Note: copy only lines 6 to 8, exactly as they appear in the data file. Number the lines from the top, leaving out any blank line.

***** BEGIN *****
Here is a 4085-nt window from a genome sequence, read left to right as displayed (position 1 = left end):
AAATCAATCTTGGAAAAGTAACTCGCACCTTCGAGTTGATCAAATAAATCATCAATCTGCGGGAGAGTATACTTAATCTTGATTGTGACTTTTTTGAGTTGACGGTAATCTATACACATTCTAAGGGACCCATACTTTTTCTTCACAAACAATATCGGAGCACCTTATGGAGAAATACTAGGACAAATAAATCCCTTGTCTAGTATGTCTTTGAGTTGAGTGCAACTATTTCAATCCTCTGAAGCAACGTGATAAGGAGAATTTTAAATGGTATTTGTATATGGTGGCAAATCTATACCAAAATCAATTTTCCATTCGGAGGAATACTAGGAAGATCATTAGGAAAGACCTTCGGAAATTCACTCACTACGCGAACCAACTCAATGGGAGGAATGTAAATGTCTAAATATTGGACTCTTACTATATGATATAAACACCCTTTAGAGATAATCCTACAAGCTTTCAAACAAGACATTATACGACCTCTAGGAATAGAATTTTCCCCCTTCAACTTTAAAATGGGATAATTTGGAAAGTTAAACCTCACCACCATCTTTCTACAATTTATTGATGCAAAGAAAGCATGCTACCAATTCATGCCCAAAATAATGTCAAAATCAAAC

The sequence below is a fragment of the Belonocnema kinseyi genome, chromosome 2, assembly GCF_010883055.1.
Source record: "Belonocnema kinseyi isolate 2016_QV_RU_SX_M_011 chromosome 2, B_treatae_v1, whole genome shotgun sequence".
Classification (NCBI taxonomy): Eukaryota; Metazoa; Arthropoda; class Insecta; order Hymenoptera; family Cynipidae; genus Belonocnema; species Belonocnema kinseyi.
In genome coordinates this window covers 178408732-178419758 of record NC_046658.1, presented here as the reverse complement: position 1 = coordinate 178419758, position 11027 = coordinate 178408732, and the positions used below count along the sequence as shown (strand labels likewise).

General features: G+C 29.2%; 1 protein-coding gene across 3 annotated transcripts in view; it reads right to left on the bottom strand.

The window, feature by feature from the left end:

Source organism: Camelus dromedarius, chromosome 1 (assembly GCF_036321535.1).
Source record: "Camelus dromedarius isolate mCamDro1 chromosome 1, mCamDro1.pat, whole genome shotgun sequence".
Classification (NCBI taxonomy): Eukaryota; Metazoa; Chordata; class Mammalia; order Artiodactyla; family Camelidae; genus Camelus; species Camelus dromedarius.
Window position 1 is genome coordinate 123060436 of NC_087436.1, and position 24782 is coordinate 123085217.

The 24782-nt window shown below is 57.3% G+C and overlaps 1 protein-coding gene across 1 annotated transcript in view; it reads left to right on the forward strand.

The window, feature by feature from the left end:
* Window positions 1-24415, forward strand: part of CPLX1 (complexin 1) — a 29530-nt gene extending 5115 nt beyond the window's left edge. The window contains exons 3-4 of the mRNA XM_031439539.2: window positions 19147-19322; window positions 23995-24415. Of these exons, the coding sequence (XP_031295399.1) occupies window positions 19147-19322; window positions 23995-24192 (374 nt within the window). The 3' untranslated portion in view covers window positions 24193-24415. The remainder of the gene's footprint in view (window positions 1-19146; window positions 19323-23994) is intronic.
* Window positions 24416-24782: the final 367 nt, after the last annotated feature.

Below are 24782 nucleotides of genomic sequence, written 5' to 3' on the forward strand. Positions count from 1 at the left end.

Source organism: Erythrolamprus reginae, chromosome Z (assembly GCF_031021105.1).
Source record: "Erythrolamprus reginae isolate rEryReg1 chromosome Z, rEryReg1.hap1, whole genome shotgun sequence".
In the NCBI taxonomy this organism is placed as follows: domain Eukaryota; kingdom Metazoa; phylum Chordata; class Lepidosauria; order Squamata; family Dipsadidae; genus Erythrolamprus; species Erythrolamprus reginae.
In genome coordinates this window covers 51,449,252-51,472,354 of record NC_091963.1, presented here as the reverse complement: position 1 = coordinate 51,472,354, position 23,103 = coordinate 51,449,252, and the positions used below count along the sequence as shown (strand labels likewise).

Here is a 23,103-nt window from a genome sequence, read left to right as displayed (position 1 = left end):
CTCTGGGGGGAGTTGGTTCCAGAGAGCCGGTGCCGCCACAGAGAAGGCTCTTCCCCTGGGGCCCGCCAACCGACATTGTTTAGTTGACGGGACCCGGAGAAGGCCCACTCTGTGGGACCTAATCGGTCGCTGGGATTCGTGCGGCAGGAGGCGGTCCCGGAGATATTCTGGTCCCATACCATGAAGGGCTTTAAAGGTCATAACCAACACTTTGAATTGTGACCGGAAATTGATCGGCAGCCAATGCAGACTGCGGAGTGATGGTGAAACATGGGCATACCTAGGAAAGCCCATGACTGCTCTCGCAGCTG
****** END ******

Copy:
In genome coordinates this window covers 178408732-178419758 of record NC_046658.1, presented here as the reverse complement: position 1 = coordinate 178419758, position 11027 = coordinate 178408732, and the positions used below count along the sequence as shown (strand labels likewise).

General features: G+C 29.2%; 1 protein-coding gene across 3 annotated transcripts in view; it reads right to left on the bottom strand.

The window, feature by feature from the left end: